- ECHA takes on new tasks
- ECHA's second lead registrant workshop prepares industry for the 2013 registration deadline
- ECHA Guidance - Why? Who? How?
- ECHA reaches out to SMEs
- ECHA joins forces with European trade unions to promote employers' obligations under REACH
- The new biocides regulation offers new opportunities for business and industry
- PIC Regulation enters into force
- ENES discusses good practice in deriving and communicating exposure scenarios
- ECHA five years: From a start-up to a well-established authority
- More information on chemical substances to be published on ECHA's website
- Registrants play a role in the substance evaluation process
- ECHA's Management Board adopts the multi-annual work programme 2013-2015
- ECHA prepares Balkan region for EU accession
- New appointments
- ECHA welcomes Croatia
- Bjorn Hansen: "ECHA is centrally important for the EU"
- A Member State perspective: Activities for SMEs in France
- Simplifying Art. 33 (2) requests for consumers - New web tool launched in Germany
Send your feedback to:echanewsletter (at) echa.europa.eu
This summer has been marked by three important dates for ECHA. Firstly, 1 June was special for us in terms of marking what has been achieved so far in our work. It has been five years since REACH came into force, and ECHA started its activities in Helsinki to manage the implementation of the regulation. In these five years, we have achieved a lot, in good cooperation with industry, the Member States and the European Commission, in ensuring good-quality information is available on substances and in addressing chemicals of concern. I want to thank you all for this.
ECHA has the pleasure to welcome companies to Helsinki from 11 to 12 October for its second workshop for lead registrants who are preparing for the 2013 registration deadline. The event takes place in ECHA's new conference room.
ECHA guidance provides readers with a deeper understanding and better knowledge of the obligations under the REACH and CLP Regulations. The work on guidance has recently been particularly intensive to provide the registrants valuable support in preparing for the upcoming deadline of 31 May 2013. As with the first deadline, the publication of relevant guidance will be ‘frozen' six months prior to the deadline to provide registrants stability and certainty in their preparations.
As the 2013 REACH registration deadline approaches and that of 2018 already looms on the horizon; as communicating in the supply chain has duly become a prominent topic at conferences and in discussions on implementing REACH; and as labelling obligations under the CLP Regulation are to be followed, the task of reaching out to small and medium-sized (SME) duty holders is recognised as a crucial activity for many to undertake, including ECHA. Even if the chemicals sector is characterised by a number of well-known large and multinational manufacturers, looking at the entirety of duty holders, SMEs outnumber the rest. After all, they provide the backbone of the EU economy overall.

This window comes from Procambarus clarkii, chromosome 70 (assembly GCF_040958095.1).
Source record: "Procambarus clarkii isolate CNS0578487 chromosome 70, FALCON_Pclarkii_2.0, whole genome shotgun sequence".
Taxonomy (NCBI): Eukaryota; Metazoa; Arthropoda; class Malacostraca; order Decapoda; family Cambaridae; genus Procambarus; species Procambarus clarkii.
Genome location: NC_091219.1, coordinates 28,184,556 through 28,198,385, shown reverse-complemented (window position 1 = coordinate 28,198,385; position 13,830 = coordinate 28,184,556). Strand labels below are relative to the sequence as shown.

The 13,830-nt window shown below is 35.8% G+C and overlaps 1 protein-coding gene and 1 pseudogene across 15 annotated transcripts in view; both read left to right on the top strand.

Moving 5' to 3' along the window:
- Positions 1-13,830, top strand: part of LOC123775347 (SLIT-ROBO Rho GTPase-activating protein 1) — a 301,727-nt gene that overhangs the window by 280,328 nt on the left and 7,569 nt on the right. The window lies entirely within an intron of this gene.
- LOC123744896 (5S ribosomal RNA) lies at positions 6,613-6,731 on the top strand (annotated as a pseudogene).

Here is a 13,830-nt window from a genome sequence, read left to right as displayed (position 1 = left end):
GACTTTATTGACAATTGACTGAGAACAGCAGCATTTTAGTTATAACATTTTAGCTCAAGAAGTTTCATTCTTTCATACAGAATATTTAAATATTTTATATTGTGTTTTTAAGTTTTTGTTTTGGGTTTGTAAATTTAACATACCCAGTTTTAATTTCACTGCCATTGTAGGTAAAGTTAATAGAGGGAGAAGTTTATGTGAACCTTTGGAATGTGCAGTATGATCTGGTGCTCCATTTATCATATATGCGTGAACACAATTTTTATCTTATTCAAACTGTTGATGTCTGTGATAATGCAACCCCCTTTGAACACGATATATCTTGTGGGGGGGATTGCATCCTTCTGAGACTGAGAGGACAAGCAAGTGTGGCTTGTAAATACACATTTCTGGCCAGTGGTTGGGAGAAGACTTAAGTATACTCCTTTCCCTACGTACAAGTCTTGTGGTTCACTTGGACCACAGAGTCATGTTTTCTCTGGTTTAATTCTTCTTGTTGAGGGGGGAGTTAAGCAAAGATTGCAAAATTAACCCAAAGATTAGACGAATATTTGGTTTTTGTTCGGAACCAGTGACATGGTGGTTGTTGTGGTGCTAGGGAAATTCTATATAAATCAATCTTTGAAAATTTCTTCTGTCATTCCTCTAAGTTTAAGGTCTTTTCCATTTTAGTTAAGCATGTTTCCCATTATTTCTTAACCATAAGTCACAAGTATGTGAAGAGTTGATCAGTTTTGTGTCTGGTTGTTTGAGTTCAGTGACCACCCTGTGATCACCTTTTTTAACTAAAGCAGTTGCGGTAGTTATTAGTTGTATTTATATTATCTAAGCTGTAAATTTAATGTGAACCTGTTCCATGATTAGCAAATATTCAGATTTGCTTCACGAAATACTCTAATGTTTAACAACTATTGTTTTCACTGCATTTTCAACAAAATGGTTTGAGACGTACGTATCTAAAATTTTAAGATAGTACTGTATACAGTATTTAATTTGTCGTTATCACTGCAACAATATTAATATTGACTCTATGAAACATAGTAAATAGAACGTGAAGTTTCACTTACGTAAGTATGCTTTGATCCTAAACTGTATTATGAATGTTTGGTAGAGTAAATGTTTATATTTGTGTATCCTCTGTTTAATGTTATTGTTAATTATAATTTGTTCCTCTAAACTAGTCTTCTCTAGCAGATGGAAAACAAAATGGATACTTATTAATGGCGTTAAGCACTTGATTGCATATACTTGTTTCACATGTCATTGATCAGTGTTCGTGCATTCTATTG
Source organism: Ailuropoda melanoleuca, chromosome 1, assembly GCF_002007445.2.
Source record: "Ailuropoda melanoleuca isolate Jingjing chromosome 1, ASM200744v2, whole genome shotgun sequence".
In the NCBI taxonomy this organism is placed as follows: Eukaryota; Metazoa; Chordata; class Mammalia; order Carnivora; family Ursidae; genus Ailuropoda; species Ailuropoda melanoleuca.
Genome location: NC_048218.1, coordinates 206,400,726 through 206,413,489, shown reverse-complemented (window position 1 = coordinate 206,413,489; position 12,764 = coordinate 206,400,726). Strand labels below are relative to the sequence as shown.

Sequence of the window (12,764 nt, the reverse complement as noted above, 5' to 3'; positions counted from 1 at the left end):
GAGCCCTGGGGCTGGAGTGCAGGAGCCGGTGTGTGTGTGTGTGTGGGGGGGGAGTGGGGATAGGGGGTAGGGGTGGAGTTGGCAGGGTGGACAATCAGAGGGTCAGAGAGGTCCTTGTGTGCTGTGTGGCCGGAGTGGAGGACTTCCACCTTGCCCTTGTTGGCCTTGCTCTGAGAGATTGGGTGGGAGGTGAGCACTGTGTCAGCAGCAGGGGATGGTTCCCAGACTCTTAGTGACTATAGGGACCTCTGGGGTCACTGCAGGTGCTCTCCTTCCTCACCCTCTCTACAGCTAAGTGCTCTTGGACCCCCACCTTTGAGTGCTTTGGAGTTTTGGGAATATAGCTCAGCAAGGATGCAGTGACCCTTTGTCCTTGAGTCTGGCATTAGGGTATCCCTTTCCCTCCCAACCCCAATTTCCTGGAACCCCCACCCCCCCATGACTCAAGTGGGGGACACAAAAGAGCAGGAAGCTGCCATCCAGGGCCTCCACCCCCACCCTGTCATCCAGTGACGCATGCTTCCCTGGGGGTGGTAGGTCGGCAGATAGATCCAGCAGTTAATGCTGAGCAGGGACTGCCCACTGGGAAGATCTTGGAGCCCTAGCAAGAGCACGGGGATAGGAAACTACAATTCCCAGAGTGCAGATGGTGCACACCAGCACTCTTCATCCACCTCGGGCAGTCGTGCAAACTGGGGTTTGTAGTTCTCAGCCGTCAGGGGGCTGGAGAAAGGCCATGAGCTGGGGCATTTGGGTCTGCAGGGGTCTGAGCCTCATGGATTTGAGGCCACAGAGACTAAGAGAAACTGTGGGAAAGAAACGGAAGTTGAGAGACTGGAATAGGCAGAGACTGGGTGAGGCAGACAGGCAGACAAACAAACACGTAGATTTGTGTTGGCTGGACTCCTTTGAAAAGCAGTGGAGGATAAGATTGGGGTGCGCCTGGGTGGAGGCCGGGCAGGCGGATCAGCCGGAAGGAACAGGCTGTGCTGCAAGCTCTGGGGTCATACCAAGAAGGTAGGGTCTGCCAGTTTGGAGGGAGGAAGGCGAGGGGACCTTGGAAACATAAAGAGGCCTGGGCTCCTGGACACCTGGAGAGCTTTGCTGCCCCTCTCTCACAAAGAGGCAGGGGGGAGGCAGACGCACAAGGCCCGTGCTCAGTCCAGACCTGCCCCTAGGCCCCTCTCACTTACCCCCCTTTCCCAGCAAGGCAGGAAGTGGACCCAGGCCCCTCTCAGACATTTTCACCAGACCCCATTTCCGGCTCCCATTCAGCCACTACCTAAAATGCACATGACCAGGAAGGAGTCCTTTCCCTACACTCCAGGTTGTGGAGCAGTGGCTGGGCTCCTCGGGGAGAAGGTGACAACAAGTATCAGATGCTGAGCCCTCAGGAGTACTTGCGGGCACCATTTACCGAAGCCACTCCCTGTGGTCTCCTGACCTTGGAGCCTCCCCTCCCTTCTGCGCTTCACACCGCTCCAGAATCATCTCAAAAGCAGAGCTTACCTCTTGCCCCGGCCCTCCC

Before entering into the subject, however, I add a caveat. Not all SMEs need special attention. Some companies that have claimed to be SMEs turned out not to be such at all.
The European Trade Union Confederation (ETUC) and the European trade union IndustriAll have launched a joint campaign with ECHA and the European Agency for Health and Safety at Work (EU-OSHA) to call on worker representatives to act as ambassadors for REACH in their companies. The aim is to ensure timely registration for the REACH 2013 deadline. The campaign also raises awareness about the new elements in the safety data sheets that aim to enhance the protection of workers.
The campaign kicked off at the eighth annual trade union conference on chemicals and workers' protection, held from 26 to 27 June in Brussels. To pass the message forward the trade unions have - together with ECHA and EU-OSHA - produced a leaflet, which provides a simple checklist on the actions to be taken by companies importing, producing or using chemicals in order for them to comply with the EU legislation. This leaflet is available in 22 languages.
The Biocidal Products Regulation recently entered into force and the new requirements will apply from September 2013. With just over a year to go, business and industry should already be considering how the changes will affect them.
The revised Prior Informed Consent (PIC) Regulation has now been formally approved and entered into force on 16 August 2012. The EU level regulation on the import and export of hazardous chemicals will apply from 1 March 2014 onwards.